Australia’s defense roadmap also includes a commitment of $1.53 billion to buy 12 specialized Super Hornets fighter jets and outlines plans for 12 submarines.
 
The release of the white paper comes a day after Indonesian president Susilo Bambang Yudhoyono told his generals that the military should be larger than regional powers, including Australia, Malaysia and Singapore.

You May Like

Video One Year After Thai Coup, No End in Sight for Military Rule

Since carrying out the May 22, 2014 coup, the general has retired from the military but is still firmly in charge More

Job-Seeking Bangladeshis Risk Lives to Find Work

The number of Bangladeshi migrants on smugglers’ boats bound for Southeast Asian countries has soared in the past two years More

Video Scientists Say We Need Softer Robots

Today’s robots are mostly hard, rigid machines, with sharp edges and forceful movements, but researchers at Carnegie Mellon University say they should be softer and therefore safer More

Featured Videos

Your JavaScript is turned off or you have an old version of Adobe's Flash Player. Get the latest Flash player.
Turkey's Main Opposition Party Hopes for Election Breakthroughi
X
May 22, 2015 10:23 AM
Turkey’s main opposition Republican People’s Party has sought an image change ahead of the June 7 general election. The move comes after suffering successive defeats at the hands of the Islamist-rooted AK Party, which has portrayed it as hostile to religion. Dorian Jones reports from the western city of Izmir.
Video

Video Turkey's Main Opposition Party Hopes for Election Breakthrough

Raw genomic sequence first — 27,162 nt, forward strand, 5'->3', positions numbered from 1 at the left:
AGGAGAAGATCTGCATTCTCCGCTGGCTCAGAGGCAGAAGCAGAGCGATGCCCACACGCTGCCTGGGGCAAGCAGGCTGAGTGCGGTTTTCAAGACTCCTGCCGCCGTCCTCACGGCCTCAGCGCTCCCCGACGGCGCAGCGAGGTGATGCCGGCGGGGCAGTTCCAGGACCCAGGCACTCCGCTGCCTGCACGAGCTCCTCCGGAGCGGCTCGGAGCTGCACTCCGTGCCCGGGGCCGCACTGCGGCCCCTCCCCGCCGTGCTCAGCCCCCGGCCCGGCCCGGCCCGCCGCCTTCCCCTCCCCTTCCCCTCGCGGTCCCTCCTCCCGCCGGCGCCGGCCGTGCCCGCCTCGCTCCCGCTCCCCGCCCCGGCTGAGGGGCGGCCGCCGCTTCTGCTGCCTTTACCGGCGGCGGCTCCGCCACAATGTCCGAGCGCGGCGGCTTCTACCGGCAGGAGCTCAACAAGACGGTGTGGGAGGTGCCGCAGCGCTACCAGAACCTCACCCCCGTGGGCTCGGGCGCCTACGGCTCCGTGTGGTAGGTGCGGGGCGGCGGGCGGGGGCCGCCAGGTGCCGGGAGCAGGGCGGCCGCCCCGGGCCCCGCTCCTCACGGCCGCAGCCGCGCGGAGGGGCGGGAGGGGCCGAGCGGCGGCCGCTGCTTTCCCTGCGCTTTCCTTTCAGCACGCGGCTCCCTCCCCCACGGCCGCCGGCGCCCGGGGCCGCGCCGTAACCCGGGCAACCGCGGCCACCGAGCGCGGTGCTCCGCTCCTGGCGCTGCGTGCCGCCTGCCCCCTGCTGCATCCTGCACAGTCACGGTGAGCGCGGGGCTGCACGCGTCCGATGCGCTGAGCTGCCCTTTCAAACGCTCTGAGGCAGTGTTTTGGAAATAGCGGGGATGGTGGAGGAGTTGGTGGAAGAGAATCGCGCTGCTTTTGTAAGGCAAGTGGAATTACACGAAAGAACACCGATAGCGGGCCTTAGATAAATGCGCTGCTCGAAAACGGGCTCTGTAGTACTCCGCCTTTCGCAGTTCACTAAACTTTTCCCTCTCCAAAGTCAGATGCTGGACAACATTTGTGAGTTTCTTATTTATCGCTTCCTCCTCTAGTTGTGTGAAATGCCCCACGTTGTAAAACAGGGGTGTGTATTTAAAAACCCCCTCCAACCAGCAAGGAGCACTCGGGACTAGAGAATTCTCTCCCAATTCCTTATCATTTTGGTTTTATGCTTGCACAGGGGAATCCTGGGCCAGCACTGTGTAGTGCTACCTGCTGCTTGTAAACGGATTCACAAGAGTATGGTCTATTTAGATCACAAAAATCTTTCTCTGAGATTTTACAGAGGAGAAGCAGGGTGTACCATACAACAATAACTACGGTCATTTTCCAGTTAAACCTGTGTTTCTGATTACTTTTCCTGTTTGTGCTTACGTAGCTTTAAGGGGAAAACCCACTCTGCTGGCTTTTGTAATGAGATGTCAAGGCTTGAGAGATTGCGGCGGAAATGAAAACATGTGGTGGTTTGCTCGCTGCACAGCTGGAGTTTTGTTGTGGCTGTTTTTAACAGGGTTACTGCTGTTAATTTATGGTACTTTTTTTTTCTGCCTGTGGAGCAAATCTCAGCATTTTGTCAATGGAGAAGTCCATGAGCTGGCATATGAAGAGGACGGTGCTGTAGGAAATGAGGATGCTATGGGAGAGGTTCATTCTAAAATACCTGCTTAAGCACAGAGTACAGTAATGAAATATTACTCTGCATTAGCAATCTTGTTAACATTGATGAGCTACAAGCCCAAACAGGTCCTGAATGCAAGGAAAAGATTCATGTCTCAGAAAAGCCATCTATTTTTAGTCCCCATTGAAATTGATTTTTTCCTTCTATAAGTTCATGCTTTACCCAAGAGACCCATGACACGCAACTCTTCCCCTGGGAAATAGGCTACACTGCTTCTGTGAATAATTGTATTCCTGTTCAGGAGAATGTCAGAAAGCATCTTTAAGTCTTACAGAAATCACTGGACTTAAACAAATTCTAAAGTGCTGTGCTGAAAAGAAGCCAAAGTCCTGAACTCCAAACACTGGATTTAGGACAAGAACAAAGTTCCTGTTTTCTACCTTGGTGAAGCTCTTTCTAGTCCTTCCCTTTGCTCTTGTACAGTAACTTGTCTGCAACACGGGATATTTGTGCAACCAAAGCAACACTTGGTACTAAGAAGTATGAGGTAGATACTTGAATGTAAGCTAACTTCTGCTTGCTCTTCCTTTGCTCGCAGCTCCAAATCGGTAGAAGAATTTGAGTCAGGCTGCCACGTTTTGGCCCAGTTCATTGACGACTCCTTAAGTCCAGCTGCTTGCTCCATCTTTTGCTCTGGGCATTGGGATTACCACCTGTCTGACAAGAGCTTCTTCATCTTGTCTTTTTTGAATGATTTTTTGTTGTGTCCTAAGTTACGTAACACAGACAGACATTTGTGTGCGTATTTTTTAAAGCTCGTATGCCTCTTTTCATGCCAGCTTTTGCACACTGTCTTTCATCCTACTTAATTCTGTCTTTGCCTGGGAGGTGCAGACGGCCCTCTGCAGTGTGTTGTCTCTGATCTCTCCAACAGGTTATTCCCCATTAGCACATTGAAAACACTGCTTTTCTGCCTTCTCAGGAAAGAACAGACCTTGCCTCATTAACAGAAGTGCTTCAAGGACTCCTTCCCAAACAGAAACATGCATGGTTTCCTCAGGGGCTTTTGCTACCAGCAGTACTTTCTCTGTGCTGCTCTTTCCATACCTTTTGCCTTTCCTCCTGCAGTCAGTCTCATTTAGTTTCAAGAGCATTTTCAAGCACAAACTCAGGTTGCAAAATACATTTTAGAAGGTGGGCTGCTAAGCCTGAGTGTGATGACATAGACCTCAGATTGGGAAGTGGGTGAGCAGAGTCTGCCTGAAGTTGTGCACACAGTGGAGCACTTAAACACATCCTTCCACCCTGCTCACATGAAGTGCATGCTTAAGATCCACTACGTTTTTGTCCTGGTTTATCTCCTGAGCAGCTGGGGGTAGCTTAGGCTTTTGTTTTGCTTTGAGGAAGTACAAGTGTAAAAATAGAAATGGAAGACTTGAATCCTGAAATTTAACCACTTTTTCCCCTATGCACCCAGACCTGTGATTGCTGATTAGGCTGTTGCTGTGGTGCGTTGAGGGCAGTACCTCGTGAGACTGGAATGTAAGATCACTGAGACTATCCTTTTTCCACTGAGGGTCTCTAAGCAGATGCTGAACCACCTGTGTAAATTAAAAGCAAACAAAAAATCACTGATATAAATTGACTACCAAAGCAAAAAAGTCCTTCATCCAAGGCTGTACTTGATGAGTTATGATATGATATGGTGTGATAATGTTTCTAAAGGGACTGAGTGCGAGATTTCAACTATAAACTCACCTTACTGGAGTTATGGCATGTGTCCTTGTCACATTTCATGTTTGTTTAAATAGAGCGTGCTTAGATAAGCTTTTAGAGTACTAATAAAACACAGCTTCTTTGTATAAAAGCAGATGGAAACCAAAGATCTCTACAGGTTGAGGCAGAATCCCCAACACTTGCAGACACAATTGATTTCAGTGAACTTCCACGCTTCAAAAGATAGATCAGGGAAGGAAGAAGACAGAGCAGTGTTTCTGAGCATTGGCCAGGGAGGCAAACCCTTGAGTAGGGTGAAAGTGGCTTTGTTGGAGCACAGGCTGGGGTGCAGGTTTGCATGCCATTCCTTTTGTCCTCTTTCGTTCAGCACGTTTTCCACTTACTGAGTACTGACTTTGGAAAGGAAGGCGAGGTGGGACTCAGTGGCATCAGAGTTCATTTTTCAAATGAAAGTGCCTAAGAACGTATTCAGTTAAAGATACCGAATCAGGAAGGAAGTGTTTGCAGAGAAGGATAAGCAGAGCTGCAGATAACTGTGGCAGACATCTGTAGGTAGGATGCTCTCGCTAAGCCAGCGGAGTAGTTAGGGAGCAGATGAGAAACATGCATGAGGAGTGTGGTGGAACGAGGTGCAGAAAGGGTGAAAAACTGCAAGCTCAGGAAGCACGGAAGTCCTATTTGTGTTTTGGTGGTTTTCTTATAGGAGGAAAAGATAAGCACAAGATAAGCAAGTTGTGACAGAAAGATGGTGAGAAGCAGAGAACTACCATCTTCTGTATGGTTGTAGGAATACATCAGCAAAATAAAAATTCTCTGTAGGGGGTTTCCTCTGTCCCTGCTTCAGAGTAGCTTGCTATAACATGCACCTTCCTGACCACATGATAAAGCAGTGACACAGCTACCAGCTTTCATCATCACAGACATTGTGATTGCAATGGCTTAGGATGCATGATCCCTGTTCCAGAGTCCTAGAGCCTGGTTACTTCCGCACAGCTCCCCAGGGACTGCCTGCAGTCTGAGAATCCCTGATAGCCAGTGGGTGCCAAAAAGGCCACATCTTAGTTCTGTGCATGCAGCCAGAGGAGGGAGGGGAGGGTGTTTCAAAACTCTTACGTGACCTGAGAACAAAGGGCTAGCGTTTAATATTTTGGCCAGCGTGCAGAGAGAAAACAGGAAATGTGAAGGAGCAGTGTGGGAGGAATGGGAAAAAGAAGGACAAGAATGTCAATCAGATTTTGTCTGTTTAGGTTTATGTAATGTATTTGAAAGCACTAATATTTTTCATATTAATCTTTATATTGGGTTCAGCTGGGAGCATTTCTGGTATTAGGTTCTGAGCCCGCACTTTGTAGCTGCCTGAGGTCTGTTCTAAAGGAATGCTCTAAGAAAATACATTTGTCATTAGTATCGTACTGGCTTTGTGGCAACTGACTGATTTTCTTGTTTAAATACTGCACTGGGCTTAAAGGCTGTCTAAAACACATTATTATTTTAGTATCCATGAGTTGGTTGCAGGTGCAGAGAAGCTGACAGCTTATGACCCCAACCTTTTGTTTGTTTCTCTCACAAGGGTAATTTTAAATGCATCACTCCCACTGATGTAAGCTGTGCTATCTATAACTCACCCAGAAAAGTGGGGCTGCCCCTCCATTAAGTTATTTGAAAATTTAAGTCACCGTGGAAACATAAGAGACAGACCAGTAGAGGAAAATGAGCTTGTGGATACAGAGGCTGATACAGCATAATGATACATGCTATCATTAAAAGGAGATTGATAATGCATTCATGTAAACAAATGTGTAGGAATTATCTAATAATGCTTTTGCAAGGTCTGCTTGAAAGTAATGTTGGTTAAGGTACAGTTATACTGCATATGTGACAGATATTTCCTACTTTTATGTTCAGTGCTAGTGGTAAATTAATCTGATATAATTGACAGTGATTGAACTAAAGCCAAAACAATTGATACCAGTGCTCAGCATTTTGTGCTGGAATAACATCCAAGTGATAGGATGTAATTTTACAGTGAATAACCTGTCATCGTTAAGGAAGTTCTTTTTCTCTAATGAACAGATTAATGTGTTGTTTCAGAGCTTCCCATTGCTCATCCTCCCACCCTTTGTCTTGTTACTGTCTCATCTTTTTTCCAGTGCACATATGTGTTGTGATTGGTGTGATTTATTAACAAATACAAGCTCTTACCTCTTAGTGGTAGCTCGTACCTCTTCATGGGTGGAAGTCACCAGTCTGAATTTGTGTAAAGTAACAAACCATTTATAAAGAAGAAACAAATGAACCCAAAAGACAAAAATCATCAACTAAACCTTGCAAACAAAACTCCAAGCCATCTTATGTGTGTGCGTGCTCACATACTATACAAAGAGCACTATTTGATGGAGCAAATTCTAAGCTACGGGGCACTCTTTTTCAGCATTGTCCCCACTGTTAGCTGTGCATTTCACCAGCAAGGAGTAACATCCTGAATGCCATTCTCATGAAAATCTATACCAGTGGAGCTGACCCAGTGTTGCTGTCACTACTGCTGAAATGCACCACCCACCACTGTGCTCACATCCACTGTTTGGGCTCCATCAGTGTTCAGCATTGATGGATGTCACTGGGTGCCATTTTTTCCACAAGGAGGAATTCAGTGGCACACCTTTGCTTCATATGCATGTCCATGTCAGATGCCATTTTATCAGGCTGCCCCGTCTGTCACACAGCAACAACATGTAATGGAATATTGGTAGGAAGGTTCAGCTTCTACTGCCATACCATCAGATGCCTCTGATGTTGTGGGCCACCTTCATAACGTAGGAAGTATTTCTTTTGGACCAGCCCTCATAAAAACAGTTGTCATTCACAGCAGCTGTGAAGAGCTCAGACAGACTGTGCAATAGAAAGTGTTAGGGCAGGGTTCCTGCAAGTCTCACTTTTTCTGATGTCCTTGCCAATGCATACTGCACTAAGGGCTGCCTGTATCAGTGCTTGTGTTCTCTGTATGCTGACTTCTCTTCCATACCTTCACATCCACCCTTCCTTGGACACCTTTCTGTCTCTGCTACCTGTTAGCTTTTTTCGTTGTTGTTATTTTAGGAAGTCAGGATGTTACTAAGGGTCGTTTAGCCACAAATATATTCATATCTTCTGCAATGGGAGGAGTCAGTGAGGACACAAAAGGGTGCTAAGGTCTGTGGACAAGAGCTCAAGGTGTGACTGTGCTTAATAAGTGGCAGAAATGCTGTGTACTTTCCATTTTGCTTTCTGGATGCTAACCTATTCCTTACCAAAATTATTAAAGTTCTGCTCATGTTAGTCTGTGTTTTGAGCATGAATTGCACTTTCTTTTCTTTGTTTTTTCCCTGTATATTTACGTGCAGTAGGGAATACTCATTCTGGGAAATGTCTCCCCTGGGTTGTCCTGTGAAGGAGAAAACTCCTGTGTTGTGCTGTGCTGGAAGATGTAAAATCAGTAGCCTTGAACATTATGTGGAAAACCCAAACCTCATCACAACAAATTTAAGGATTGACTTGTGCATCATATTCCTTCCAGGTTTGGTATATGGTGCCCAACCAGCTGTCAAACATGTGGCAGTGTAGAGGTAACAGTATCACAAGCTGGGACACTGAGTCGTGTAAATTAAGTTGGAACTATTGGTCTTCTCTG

Turkey’s main opposition Republican People’s Party has sought an image change ahead of the June 7 general election. The move comes after suffering successive defeats at the hands of the Islamist-rooted AK Party, which has portrayed it as hostile to religion. Dorian Jones reports from the western city of Izmir.
Video

Video Europe Follows US Lead in Tackling ‘Conflict Minerals’

Metals mined from conflict zones in places like the Democratic Republic of Congo are often sold by warlords to buy weapons. This week European lawmakers voted to force manufacturers to prove that their supply chains are not inadvertently fueling conflicts and human rights abuses. Henry Ridgwell reports from London.
Video

Video Class Tackles Questions of Race, Discrimination

Unrest in some U.S. cities is more than just a trending news item at Ladue Middle School in St. Louis, Missouri. As VOA’s Kane Farabaugh reports, it’s a focus of a multicultural studies class engaging students in wide-ranging discussions about racial tensions and police aggression.
Video

Video Mind-Controlled Prosthetics Are Getting Closer